Creating a WCF service proxy with ChannelFactory <T>

Standard

A proxy, in its most general form, is a class functioning as an interface to something else. The proxy could interface to anything: a network connection, a large object in memory, a file, or some other resource that is expensive or impossible to duplicate.(From wiki). In case of WCF, proxy class helps client application to use WCF service,without knowing the address or implementation details. Here is the code for generic WCF proxy, using ChannelFactory class. ChannelFactory enables you to dynamically creating a proxy object based on the Service Contract. It will help you to avoid update service references or proxies generated using svcutil utility.

internal sealed class GenericProxy<TContract> : IDisposable where TContract : class
{
    private ChannelFactory<TContract> _channelFactory;
    private TContract _channel;

    public GenericProxy()
    {
        _channelFactory = new ChannelFactory<TContract>();
    }

    public GenericProxy(Binding binding, EndpointAddress remoteAddress)
    {
        _channelFactory = new ChannelFactory<TContract>(binding, remoteAddress);
    }

    public void Execute(Action<TContract> action)
    {
        action.Invoke(Channel);
    }

    public TResult Execute<TResult>(Func<TContract, TResult> function)
    {
        return function.Invoke(Channel);
    }

    private TContract Channel
    {
        get
        {
            if (_channel == null)
            {
                _channel = _channelFactory.CreateChannel();
            }

            return _channel;
        }
    }

    public void Dispose()
    {
        try
        {
            if (_channel != null)
            {
                var currentChannel = _channel as IClientChannel;
                if (currentChannel.State == CommunicationState.Faulted)
                {
                    currentChannel.Abort();
                }
                else
                {
                    currentChannel.Close();
                }
            }
        }
        finally
        {
            _channel = null;
            GC.SuppressFinalize(this);
        }
    }
}

The IDisposable implementation will help developers to close / abort channel with “using” statement.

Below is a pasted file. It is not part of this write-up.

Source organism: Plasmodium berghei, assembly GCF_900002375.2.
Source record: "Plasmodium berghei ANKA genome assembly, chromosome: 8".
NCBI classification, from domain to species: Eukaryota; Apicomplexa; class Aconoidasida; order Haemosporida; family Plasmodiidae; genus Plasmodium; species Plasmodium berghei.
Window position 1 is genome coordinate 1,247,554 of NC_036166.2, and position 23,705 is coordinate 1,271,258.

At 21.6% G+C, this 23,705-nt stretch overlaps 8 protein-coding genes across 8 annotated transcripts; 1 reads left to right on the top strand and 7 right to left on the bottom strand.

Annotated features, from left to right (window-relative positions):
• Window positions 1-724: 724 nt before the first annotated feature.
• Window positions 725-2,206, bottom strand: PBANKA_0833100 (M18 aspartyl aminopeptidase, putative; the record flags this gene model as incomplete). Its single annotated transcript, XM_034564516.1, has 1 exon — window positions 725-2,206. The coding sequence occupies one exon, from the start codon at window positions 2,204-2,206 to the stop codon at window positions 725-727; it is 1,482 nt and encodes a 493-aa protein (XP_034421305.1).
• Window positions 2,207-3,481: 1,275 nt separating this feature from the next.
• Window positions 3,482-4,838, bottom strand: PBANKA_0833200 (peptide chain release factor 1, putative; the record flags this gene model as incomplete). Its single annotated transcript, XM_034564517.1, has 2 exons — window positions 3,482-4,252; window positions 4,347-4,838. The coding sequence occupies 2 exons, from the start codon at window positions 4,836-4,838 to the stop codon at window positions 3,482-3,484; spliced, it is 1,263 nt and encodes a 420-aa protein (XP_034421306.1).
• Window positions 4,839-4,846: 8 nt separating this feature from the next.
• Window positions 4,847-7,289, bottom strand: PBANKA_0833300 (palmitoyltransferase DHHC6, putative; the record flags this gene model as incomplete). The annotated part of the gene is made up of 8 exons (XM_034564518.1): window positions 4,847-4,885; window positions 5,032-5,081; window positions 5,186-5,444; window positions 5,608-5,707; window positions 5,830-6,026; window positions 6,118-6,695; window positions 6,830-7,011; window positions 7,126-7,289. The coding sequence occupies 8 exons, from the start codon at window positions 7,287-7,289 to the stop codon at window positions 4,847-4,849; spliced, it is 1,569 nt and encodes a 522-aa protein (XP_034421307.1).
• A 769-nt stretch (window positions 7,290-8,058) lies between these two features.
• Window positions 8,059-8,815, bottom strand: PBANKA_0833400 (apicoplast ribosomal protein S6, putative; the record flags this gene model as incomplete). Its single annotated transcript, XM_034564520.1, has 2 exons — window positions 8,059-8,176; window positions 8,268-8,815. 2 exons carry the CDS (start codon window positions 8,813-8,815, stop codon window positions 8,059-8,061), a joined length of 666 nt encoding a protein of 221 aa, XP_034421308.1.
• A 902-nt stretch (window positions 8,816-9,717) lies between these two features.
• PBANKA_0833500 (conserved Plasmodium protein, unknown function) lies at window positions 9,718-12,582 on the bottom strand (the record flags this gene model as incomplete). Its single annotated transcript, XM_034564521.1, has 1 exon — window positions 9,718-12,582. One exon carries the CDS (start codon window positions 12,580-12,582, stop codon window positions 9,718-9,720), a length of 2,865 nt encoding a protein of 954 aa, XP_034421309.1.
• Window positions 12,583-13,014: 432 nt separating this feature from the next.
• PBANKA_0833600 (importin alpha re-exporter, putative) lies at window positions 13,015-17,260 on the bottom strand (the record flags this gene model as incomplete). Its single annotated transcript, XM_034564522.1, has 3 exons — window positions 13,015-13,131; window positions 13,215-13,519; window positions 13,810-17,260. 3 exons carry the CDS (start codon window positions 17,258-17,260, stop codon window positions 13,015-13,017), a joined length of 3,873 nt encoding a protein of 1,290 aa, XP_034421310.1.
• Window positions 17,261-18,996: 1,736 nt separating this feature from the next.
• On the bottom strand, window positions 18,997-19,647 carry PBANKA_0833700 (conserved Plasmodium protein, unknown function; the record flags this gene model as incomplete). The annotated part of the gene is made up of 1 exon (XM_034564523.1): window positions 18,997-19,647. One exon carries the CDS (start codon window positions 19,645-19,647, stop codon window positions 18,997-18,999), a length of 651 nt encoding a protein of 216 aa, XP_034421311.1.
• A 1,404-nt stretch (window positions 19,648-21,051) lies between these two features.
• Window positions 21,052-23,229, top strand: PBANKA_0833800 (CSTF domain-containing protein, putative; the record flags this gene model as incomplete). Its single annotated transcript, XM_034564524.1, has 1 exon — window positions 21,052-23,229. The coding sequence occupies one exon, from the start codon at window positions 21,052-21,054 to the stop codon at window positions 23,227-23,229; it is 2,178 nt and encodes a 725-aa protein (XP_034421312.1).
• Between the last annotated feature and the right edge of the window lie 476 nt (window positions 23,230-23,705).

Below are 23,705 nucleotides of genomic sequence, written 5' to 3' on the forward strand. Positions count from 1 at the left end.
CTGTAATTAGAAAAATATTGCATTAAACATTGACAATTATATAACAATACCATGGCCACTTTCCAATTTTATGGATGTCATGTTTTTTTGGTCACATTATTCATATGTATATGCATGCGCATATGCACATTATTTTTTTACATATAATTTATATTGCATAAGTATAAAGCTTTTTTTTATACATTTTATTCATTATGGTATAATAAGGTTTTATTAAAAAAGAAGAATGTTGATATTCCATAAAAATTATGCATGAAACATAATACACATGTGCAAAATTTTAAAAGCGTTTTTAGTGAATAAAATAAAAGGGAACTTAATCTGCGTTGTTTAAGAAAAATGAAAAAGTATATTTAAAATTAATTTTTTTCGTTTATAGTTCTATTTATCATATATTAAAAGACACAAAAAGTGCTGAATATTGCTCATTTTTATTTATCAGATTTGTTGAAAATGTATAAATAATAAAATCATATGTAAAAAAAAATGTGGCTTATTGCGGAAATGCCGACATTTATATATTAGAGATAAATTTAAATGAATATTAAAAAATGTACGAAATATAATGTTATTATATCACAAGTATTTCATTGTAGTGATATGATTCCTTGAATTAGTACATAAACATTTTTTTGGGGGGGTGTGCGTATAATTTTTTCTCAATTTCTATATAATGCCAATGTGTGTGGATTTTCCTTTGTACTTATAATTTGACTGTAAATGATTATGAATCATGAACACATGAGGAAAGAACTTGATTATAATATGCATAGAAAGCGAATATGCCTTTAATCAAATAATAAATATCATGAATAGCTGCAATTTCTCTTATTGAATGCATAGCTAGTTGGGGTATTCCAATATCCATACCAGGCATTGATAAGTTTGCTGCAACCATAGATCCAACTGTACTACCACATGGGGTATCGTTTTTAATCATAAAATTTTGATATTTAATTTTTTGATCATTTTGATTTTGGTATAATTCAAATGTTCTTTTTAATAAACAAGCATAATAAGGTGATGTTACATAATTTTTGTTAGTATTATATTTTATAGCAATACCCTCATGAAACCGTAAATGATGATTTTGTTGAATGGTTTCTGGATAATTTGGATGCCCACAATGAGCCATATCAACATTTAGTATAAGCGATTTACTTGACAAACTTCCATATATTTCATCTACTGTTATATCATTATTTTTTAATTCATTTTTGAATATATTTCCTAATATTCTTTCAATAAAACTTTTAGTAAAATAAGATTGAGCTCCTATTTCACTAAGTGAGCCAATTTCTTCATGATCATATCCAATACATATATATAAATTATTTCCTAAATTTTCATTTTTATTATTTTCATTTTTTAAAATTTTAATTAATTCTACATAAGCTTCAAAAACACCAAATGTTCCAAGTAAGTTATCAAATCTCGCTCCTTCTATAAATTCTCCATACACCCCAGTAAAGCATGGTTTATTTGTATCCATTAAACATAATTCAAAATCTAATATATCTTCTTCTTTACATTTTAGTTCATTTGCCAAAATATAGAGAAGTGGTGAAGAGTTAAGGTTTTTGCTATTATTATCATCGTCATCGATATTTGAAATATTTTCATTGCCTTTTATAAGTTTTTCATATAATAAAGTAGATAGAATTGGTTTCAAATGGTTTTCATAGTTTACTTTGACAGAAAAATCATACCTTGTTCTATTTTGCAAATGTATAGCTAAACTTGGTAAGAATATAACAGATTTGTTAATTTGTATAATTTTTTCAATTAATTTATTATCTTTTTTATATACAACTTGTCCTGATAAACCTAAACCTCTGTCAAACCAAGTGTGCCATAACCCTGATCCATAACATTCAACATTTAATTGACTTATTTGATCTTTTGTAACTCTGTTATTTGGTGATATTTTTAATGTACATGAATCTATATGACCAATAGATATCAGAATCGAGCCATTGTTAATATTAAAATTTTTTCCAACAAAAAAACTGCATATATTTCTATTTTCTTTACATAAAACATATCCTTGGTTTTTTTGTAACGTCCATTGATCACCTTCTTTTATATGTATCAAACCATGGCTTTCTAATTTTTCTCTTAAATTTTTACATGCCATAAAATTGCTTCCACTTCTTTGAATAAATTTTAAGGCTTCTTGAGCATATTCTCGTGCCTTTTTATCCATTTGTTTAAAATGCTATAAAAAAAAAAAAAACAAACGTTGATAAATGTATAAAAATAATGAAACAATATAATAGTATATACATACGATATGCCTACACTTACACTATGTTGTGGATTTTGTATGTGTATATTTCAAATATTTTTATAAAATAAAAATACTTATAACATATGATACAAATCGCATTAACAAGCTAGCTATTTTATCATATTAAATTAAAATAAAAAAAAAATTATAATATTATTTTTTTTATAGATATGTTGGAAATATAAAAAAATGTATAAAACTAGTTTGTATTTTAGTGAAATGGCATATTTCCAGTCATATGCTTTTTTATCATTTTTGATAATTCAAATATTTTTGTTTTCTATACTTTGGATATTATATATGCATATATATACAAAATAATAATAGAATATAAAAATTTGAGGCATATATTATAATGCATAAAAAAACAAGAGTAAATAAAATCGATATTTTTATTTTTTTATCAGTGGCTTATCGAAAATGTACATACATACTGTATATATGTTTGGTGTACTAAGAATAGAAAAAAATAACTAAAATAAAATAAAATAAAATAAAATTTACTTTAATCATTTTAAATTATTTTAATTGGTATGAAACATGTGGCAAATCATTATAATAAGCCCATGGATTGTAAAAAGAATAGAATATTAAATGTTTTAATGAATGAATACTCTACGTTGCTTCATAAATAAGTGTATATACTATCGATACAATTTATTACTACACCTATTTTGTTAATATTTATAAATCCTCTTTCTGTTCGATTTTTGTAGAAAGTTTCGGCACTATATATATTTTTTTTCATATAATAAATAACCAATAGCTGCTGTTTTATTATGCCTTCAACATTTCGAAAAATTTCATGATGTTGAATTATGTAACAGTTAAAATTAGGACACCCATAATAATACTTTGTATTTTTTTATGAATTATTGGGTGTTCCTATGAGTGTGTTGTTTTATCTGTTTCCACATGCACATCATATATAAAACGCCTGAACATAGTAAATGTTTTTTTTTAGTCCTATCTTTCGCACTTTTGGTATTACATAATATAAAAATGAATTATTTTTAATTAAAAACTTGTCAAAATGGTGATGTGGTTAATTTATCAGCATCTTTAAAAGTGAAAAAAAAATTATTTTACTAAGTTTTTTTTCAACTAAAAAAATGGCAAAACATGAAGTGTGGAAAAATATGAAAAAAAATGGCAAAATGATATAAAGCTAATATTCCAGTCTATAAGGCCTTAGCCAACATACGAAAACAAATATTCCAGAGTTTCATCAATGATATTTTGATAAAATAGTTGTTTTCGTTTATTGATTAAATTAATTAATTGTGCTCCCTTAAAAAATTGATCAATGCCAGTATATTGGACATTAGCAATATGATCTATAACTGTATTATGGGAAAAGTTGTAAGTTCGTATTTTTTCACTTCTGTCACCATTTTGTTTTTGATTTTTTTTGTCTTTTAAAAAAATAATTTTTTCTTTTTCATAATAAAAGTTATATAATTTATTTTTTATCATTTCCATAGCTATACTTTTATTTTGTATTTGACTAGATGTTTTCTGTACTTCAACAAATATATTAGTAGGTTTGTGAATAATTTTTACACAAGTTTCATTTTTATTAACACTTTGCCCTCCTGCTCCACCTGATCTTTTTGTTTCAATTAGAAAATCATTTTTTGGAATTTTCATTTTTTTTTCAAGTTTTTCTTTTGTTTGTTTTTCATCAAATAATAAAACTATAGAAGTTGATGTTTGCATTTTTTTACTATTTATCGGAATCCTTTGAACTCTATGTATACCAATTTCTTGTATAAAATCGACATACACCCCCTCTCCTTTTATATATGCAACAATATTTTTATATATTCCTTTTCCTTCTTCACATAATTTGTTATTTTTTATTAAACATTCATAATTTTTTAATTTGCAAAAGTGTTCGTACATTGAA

And you can use this like the following.

using (var proxy = new GenericProxy<ICalculator>())
{
    var result = proxy.Execute<int>(x => x.Add(1, 2));
    return result;
}

The code is invoking Add method of Calculator service. The EndPoint and Binding information will fetched from the app.config file.

Happy Programming :)

Verify Internet connection is available using C#

Standard

While reviewing some code, I found a snippet for checking internet connection, like this

private static bool IsConnectedtoInternet()
{
	bool IsConnectedtoInternet;
	try
	{
		using (WebClient client = new WebClient())
		{
			using (client.OpenRead("http://www.microsoft.com"))
			{
				IsConnectedtoInternet = true;
			}
		}
	}
	catch
	{
		IsConnectedtoInternet = false;
	}
	return IsConnectedtoInternet;
}

I found this way of internet connection availablilty many times, but most of the times it was google.com :) So I thought of writing the correct way (at least from my prespective) of verifying internet connection. For this I am using a WIN32 API, InternetGetConnectedState method, from wininet.dll. And here is the snippet.

[DllImport("wininet.dll")]
private extern static bool InternetGetConnectedState
    (out int Description, int ReservedValue);
private static bool IsConnectedtoInternet()
{
    int description;
    return InternetGetConnectedState(out description, 0);
}

Happy Programming :)

Force .NET application to run in 32bit process

Standard